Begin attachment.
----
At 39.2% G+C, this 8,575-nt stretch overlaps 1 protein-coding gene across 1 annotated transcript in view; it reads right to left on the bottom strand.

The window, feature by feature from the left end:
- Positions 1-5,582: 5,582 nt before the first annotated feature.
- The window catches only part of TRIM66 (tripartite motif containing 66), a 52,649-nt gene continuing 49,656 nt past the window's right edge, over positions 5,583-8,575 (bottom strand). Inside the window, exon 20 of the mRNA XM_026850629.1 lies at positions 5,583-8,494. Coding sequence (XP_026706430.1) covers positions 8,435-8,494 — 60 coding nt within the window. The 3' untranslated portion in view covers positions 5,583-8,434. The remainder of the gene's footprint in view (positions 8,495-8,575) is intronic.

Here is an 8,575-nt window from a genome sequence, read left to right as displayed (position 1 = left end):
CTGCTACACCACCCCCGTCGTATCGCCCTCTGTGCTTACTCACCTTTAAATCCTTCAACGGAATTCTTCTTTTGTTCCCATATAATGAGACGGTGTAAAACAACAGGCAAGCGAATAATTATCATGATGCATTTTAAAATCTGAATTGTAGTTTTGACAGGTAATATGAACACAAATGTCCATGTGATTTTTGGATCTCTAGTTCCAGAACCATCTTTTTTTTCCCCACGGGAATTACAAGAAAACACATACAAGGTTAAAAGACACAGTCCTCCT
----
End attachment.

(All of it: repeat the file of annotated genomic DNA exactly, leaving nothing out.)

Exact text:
At 39.2% G+C, this 8,575-nt stretch overlaps 1 protein-coding gene across 1 annotated transcript in view; it reads right to left on the bottom strand.

The window, feature by feature from the left end:
- Positions 1-5,582: 5,582 nt before the first annotated feature.
- The window catches only part of TRIM66 (tripartite motif containing 66), a 52,649-nt gene continuing 49,656 nt past the window's right edge, over positions 5,583-8,575 (bottom strand). Inside the window, exon 20 of the mRNA XM_026850629.1 lies at positions 5,583-8,494. Coding sequence (XP_026706430.1) covers positions 8,435-8,494 — 60 coding nt within the window. The 3' untranslated portion in view covers positions 5,583-8,434. The remainder of the gene's footprint in view (positions 8,495-8,575) is intronic.

Here is an 8,575-nt window from a genome sequence, read left to right as displayed (position 1 = left end):
CTGCTACACCACCCCCGTCGTATCGCCCTCTGTGCTTACTCACCTTTAAATCCTTCAACGGAATTCTTCTTTTGTTCCCATATAATGAGACGGTGTAAAACAACAGGCAAGCGAATAATTATCATGATGCATTTTAAAATCTGAATTGTAGTTTTGACAGGTAATATGAACACAAATGTCCATGTGATTTTTGGATCTCTAGTTCCAGAACCATCTTTTTTTTCCCCACGGGAATTACAAGAAAACACATACAAGGTTAAAAGACACAGTCCTCCT